Khare said that the current middle Black is simply damaged beyond repair.

“It’s always fun to walk those trails with an avid cyclist who thinks the trail is in great shape, and then to point out the little things... and they’re like ‘Oh I didn’t notice that,’ (or) ‘Oh I didn’t realize that.’ And it’s just, look at all the degradation,” he said. “I mean it would be like riding through a neighborhood and not seeing graffiti and broken light posts.”

According to Miller, on the reroute, riders and hikers can expect improved sight lines, which means users will be better able to see each other, reducing the risk for user conflict.

Miller also said users can expect a “back country single-track” experience.

The reroute will also have excellent views of Looking Glass Rock and the surrounding valley, like the current middle Black.

Khare describes the difficulty of the new trail like a “bull frog” – a trail that is green (or easy) with black (very difficult) spots on it.

“I feel like to the untrained eye we’ve built a green trail, but for the experienced rider it should have enough black spots in it to keep them quite enthused and keep them coming back for more,” Khare said.

Overall, most people are excited about the work, Miller said.

“Everybody who cares about middle Black is obviously going to miss the old trail,” he said. “We have been riding in this forest and enjoying these trails and it’s hard to lose something that you love. But at the same time, the fact that we’ve been able to get Shrimper to do this work, and that we’ve really gotten a lot of feedback from the community to try to do everything that we can to make sure that this trail maintains the character that we know and love when it comes to the trails in Pisgah, I think we’ve been able to communicate that pretty well to our constituency, and, like I said, the response so far has been great.”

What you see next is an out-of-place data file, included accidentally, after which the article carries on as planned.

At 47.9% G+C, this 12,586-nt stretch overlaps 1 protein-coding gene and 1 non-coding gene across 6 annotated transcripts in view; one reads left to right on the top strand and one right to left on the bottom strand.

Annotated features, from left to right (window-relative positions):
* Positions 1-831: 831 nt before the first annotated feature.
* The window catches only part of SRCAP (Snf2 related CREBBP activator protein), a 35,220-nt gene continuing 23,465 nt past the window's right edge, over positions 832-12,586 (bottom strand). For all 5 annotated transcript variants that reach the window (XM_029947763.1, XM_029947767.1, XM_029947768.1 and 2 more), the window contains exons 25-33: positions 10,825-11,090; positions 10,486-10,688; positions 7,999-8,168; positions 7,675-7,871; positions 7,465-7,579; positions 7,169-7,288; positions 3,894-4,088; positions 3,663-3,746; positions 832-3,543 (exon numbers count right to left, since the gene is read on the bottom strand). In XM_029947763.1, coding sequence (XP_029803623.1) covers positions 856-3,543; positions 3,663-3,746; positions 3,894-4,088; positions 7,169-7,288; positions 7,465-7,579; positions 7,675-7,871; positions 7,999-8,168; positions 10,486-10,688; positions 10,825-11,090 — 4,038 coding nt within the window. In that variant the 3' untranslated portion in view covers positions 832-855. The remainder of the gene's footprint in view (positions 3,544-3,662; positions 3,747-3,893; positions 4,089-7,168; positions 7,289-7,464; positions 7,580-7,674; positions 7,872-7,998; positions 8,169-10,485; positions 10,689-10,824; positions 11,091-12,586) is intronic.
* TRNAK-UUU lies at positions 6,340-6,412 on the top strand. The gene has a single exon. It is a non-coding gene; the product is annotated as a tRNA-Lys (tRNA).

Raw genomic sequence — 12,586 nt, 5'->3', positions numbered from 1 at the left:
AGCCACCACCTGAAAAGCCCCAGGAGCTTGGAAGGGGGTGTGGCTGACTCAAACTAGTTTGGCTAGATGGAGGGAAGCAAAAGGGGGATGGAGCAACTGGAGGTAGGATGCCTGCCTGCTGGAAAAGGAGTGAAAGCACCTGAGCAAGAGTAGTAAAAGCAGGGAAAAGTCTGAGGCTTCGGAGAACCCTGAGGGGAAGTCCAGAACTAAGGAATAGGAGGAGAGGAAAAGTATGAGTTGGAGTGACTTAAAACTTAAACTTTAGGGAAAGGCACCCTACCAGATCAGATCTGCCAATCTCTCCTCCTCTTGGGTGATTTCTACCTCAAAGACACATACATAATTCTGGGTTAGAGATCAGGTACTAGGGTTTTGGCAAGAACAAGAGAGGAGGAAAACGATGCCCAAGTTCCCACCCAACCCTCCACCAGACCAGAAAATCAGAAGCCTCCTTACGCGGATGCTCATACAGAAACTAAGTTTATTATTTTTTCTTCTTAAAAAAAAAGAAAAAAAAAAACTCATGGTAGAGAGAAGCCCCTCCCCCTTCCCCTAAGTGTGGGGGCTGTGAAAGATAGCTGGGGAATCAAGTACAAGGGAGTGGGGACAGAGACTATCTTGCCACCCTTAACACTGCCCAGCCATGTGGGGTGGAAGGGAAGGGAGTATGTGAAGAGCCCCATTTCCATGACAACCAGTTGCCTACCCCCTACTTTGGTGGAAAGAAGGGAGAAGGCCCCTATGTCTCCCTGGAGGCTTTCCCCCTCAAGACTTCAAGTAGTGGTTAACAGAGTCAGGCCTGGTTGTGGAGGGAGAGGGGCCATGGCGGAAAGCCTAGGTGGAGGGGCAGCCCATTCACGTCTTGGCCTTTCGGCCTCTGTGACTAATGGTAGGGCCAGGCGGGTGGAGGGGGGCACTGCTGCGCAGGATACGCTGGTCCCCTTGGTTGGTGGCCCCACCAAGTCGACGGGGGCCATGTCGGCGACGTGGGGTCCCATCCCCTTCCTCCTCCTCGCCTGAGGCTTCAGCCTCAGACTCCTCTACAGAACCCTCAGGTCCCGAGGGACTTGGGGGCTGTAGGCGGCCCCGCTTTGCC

Life-long Pisgah rider and owner of Sycamore Cycles in Pisgah Forest Wes Dickson said he is excited about the new trail.

Dickson has been riding Black Mountain since he was in the 5th grade, back when the main type of recreation in the forest was hunting and fishing.

“That trail has changed a lot,” Dickson said. “That trail had multiple reroutes on it, and so it’s kind of interesting to see people are for it, people are against it, what have you, but the location of that trail has changed multiple times already. It’s just the nature of that trail. It’s going to change again...the change is inevitable. I’m all for it. I’m really excited to ride it and see what it’s all about.”

Dickson said he was also excited to see the trail become more accessible for more riders.

In its current state, Dickson said he would fear sending a new or unfamiliar rider down middle Black due to how dangerous it has become.

“I’m really excited about it, and I’m really excited to see that we have entities that are willing to put money into our trail system because for decades now we’ve basically dealt with the trails we have and very few dollars have been put into our trail system,” he said. “And to see people step up to the plate, who put money into the trails of this level is amazing, and I would love to see it continue and, hopefully, people see that as a positive at the end of the day.”

Miller said users can expect to see closures on the current middle Black by the end of June and once it’s closed, it’s closed for good.

So far, over 3,000 feet of the reroute have been completed, and Pisgah Area SORBA expects it to be finished by the end of July.

For more information on the reroute or to learn how to get involved with trail maintenance, visit www. pisgahareasorba.org.